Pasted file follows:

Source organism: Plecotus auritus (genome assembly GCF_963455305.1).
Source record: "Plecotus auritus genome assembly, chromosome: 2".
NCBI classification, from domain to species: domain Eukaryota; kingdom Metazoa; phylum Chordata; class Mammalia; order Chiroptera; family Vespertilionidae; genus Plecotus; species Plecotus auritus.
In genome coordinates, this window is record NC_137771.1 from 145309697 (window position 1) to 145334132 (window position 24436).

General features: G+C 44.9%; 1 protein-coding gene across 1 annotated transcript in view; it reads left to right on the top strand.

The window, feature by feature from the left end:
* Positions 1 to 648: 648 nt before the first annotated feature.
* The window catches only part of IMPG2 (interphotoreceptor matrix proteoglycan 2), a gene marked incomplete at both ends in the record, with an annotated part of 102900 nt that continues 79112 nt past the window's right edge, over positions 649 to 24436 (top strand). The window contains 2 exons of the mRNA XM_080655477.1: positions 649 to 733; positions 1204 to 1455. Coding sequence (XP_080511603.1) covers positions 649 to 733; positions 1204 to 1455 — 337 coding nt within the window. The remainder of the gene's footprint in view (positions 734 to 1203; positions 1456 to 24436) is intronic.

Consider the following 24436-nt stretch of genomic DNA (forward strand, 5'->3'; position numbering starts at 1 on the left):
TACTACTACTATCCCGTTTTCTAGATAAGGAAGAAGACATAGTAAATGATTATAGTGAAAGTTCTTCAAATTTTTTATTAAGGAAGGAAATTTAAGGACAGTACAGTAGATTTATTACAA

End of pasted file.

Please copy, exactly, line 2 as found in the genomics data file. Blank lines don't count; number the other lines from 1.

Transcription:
Source record: "Plecotus auritus genome assembly, chromosome: 2".